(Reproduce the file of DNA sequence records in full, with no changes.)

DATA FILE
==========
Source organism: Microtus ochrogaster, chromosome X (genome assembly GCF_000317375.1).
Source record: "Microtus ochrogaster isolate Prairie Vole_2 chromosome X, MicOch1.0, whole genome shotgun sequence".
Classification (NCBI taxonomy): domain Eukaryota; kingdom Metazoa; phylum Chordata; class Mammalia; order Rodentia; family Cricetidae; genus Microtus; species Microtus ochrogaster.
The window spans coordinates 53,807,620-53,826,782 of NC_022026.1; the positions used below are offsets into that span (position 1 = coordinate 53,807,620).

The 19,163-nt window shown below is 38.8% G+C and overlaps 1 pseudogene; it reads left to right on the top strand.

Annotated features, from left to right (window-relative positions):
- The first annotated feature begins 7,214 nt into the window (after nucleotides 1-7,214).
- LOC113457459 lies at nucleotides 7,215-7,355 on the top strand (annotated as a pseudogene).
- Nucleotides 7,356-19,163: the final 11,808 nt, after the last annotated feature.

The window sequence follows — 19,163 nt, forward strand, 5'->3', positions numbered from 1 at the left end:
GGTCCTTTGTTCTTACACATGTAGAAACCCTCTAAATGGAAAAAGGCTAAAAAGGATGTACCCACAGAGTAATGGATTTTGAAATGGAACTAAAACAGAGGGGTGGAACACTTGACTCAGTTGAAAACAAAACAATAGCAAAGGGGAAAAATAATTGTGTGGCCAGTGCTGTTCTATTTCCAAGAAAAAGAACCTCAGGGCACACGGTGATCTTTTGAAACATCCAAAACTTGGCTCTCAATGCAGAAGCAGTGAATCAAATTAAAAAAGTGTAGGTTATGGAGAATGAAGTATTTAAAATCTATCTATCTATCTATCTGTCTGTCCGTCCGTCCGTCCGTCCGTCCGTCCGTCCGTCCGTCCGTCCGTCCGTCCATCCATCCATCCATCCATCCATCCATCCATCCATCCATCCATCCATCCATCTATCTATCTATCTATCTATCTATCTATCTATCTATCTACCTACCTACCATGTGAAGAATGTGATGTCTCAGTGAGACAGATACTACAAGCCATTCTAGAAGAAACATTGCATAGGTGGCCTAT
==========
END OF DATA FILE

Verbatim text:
Source organism: Microtus ochrogaster, chromosome X (genome assembly GCF_000317375.1).
Source record: "Microtus ochrogaster isolate Prairie Vole_2 chromosome X, MicOch1.0, whole genome shotgun sequence".
Classification (NCBI taxonomy): domain Eukaryota; kingdom Metazoa; phylum Chordata; class Mammalia; order Rodentia; family Cricetidae; genus Microtus; species Microtus ochrogaster.
The window spans coordinates 53,807,620-53,826,782 of NC_022026.1; the positions used below are offsets into that span (position 1 = coordinate 53,807,620).

The 19,163-nt window shown below is 38.8% G+C and overlaps 1 pseudogene; it reads left to right on the top strand.

Annotated features, from left to right (window-relative positions):
- The first annotated feature begins 7,214 nt into the window (after nucleotides 1-7,214).
- LOC113457459 lies at nucleotides 7,215-7,355 on the top strand (annotated as a pseudogene).
- Nucleotides 7,356-19,163: the final 11,808 nt, after the last annotated feature.

The window sequence follows — 19,163 nt, forward strand, 5'->3', positions numbered from 1 at the left end:
GGTCCTTTGTTCTTACACATGTAGAAACCCTCTAAATGGAAAAAGGCTAAAAAGGATGTACCCACAGAGTAATGGATTTTGAAATGGAACTAAAACAGAGGGGTGGAACACTTGACTCAGTTGAAAACAAAACAATAGCAAAGGGGAAAAATAATTGTGTGGCCAGTGCTGTTCTATTTCCAAGAAAAAGAACCTCAGGGCACACGGTGATCTTTTGAAACATCCAAAACTTGGCTCTCAATGCAGAAGCAGTGAATCAAATTAAAAAAGTGTAGGTTATGGAGAATGAAGTATTTAAAATCTATCTATCTATCTATCTGTCTGTCCGTCCGTCCGTCCGTCCGTCCGTCCGTCCGTCCGTCCGTCCGTCCGTCCATCCATCCATCCATCCATCCATCCATCCATCCATCCATCCATCCATCCATCTATCTATCTATCTATCTATCTATCTATCTATCTATCTACCTACCTACCATGTGAAGAATGTGATGTCTCAGTGAGACAGATACTACAAGCCATTCTAGAAGAAACATTGCATAGGTGGCCTAT